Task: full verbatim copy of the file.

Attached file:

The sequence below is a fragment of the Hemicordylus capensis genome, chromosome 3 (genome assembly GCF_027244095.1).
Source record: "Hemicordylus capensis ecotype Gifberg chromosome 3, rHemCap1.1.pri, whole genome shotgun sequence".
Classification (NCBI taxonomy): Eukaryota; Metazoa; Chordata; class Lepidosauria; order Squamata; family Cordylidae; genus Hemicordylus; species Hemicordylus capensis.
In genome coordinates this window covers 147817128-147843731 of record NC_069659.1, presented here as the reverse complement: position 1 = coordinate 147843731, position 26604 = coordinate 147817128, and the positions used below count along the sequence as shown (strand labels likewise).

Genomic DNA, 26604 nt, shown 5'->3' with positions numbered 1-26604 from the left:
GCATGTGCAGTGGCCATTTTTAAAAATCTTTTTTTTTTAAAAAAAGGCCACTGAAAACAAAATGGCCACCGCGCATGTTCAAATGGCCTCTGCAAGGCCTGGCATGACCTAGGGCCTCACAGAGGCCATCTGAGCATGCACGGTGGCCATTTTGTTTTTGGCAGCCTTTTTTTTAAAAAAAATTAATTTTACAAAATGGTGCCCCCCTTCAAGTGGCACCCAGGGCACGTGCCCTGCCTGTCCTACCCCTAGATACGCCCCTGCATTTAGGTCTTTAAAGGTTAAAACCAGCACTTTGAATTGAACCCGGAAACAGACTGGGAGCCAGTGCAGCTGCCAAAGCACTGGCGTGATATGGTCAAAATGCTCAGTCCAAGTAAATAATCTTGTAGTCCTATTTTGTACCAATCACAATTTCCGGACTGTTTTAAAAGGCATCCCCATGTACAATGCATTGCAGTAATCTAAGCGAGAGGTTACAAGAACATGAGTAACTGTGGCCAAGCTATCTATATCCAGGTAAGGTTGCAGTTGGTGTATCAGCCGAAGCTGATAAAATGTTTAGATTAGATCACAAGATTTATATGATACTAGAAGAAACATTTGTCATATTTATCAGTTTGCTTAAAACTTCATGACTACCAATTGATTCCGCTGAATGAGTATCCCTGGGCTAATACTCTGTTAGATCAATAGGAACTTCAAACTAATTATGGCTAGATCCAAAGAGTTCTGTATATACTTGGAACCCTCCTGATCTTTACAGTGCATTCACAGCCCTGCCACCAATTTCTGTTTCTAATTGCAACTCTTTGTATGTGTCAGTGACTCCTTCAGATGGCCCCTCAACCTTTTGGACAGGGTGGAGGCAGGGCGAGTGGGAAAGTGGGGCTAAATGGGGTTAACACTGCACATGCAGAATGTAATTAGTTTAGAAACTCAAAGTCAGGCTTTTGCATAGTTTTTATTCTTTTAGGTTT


The sequence below is a fragment of the Hemicordylus capensis genome, chromosome 3 (genome assembly GCF_027244095.1).
Source record: "Hemicordylus capensis ecotype Gifberg chromosome 3, rHemCap1.1.pri, whole genome shotgun sequence".
Classification (NCBI taxonomy): Eukaryota; Metazoa; Chordata; class Lepidosauria; order Squamata; family Cordylidae; genus Hemicordylus; species Hemicordylus capensis.
In genome coordinates this window covers 147817128-147843731 of record NC_069659.1, presented here as the reverse complement: position 1 = coordinate 147843731, position 26604 = coordinate 147817128, and the positions used below count along the sequence as shown (strand labels likewise).

Genomic DNA, 26604 nt, shown 5'->3' with positions numbered 1-26604 from the left:
GCATGTGCAGTGGCCATTTTTAAAAATCTTTTTTTTTTAAAAAAAGGCCACTGAAAACAAAATGGCCACCGCGCATGTTCAAATGGCCTCTGCAAGGCCTGGCATGACCTAGGGCCTCACAGAGGCCATCTGAGCATGCACGGTGGCCATTTTGTTTTTGGCAGCCTTTTTTTTAAAAAAAATTAATTTTACAAAATGGTGCCCCCCTTCAAGTGGCACCCAGGGCACGTGCCCTGCCTGTCCTACCCCTAGATACGCCCCTGCATTTAGGTCTTTAAAGGTTAAAACCAGCACTTTGAATTGAACCCGGAAACAGACTGGGAGCCAGTGCAGCTGCCAAAGCACTGGCGTGATATGGTCAAAATGCTCAGTCCAAGTAAATAATCTTGTAGTCCTATTTTGTACCAATCACAATTTCCGGACTGTTTTAAAAGGCATCCCCATGTACAATGCATTGCAGTAATCTAAGCGAGAGGTTACAAGAACATGAGTAACTGTGGCCAAGCTATCTATATCCAGGTAAGGTTGCAGTTGGTGTATCAGCCGAAGCTGATAAAATGTTTAGATTAGATCACAAGATTTATATGATACTAGAAGAAACATTTGTCATATTTATCAGTTTGCTTAAAACTTCATGACTACCAATTGATTCCGCTGAATGAGTATCCCTGGGCTAATACTCTGTTAGATCAATAGGAACTTCAAACTAATTATGGCTAGATCCAAAGAGTTCTGTATATACTTGGAACCCTCCTGATCTTTACAGTGCATTCACAGCCCTGCCACCAATTTCTGTTTCTAATTGCAACTCTTTGTATGTGTCAGTGACTCCTTCAGATGGCCCCTCAACCTTTTGGACAGGGTGGAGGCAGGGCGAGTGGGAAAGTGGGGCTAAATGGGGTTAACACTGCACATGCAGAATGTAATTAGTTTAGAAACTCAAAGTCAGGCTTTTGCATAGTTTTTATTCTTTTAGGTTT